World AIDS Day focus on legal issues

Nov 30, 2012 | News

By Andrew Schopp

Saturday marks the 25th World AIDS Day, an annual international effort to raise awareness of the disease, which according to Public Health Agency of Canada, has claimed the lives of over 13,000 Canadians from 1980-2009.

World AIDS Day was established in 1988 by the UN General Assembly.

“It was decided that this day should be a time for the peoples of the UN to appreciate, understand and acknowledge the danger that AIDS poses to humanity and the extent to which it had spread all over the world,” according to the United Nations Association in Canada website.

“We always look at World AIDS Day as an incredible opportunity to be able to reach out to people that we wouldn’t otherwise be able to,” said Vijaya Chikermane, executive director of Toronto-based Alliance for South Asian AIDS Prevention.

World AIDS Day was established in 1988 when AIDS was declared a global pandemic. COURTESY: WIKICOMMONS

“International days in general carry a lot of clout and for many in our community there is a different type of legitimacy that a stamp of a ‘international day’ for something gives and we try and leverage that to try and reach out to those communities,” Chikermane told Humber News.

With great advances in technology curbing infection rates and helping HIV sufferers live through the disease, Chikermane said this year has been a hallmark year for the AIDS battle.

2012 however, has also brought with it a new set of challenges.

“We are a very trepidatious about what is happening in Canada around the criminalization of HIV non-disclosure, this week, with the awareness week and the day itself, it is a good opportunity to start talking to people about that,” she said. “We strongly believe that the decision and direction that the courts have taken around this issue is one that puts people at more risk and adds to the fear and vulnerability of the community.”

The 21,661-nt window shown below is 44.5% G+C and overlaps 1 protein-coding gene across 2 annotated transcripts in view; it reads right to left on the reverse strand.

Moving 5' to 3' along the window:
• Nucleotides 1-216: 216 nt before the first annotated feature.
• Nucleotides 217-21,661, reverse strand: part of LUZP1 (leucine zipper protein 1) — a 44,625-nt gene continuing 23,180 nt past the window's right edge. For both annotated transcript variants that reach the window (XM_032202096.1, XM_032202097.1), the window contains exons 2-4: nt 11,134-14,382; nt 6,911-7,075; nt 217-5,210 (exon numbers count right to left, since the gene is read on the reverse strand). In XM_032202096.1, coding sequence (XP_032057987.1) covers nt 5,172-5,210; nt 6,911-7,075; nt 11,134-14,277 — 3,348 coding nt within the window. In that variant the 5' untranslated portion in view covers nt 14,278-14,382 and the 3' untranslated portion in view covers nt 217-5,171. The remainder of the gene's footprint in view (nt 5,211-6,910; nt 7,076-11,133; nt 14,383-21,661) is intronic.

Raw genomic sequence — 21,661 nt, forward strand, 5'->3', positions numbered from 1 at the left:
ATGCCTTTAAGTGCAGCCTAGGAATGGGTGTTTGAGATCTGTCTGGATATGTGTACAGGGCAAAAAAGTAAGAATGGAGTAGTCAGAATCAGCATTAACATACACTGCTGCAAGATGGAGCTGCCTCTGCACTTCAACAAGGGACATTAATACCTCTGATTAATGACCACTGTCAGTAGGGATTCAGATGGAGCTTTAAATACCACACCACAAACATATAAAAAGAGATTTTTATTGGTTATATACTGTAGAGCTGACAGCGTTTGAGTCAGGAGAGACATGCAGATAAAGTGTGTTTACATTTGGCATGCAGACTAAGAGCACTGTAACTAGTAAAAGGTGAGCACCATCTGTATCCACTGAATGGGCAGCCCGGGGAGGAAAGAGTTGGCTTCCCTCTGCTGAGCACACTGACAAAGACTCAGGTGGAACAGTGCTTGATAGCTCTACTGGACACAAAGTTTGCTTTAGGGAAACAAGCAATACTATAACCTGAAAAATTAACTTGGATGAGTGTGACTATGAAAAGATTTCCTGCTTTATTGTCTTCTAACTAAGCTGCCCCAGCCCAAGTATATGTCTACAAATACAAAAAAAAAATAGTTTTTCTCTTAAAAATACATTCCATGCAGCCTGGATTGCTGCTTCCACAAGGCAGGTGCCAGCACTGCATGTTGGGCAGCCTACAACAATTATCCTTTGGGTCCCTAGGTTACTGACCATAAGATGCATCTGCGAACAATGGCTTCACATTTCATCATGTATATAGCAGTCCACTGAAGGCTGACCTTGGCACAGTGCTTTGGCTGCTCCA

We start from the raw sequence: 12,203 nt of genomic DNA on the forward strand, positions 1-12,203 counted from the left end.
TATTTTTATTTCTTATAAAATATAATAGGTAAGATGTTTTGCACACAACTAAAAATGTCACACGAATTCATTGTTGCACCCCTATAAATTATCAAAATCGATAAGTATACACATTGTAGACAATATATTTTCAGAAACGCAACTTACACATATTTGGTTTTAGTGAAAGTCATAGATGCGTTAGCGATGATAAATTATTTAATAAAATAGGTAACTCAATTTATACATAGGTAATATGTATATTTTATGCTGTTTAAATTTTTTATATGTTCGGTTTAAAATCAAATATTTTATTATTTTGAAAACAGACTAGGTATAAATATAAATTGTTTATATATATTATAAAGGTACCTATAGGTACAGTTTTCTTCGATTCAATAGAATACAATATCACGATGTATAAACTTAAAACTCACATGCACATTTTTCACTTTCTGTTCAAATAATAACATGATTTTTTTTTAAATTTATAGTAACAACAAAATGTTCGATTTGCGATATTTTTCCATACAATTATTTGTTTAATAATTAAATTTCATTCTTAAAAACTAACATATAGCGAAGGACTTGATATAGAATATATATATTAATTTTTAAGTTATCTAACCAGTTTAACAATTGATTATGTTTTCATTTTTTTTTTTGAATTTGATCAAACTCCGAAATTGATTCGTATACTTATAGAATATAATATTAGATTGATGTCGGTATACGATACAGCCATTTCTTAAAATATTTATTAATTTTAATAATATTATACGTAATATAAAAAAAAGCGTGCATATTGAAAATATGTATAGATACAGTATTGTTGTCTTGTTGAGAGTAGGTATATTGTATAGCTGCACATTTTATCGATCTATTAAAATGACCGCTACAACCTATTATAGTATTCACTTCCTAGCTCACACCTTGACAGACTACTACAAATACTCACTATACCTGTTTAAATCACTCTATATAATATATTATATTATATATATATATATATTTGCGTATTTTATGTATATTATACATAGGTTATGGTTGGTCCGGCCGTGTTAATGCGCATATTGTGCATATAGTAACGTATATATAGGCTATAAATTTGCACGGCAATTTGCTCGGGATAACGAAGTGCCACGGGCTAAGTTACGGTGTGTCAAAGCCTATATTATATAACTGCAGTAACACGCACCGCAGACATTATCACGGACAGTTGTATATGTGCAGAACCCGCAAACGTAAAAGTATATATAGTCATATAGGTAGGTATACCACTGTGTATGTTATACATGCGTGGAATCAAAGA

This year the Supreme Court of Canada ruled that HIV-positive individuals must disclose their status to sexual partners, or they could be convicted of aggravated sexual assault.

Monique Doolittle-Romas, chief executive officer of Ottawa-based Canadian AIDS Society, said the court’s ruling discourages people from getting tested for HIV.

Chikermane also criticized the Nov 28. rejection of private members Bill C-398, which would have secured increased access to affordable AIDS treatment in developing countries.

“World AIDS day is an important opportunity for us to engage with the Canadian public to discuss HIV and AIDS. It is the one time a year we can talk to people about discrimination, the realities of living with HIV and AIDS and support those who have HIV or are at risk,” said Doolittle-Romas.

“Today there are more than 71,300 people living with HIV in Canada, in the last year 3000 contracted HIV and we still have much work to be done,” she said.

“I would encourage (students) to support their local AIDS service organizations, to go out and volunteer, to donate, to get involved in memorials, vigils, and fundraising activities. Become aware of how HIV can be transmitted and to talk with their friends, talk about HIV on a regular basis, not just on World AIDS day. We need to reach out to youth,” she said.

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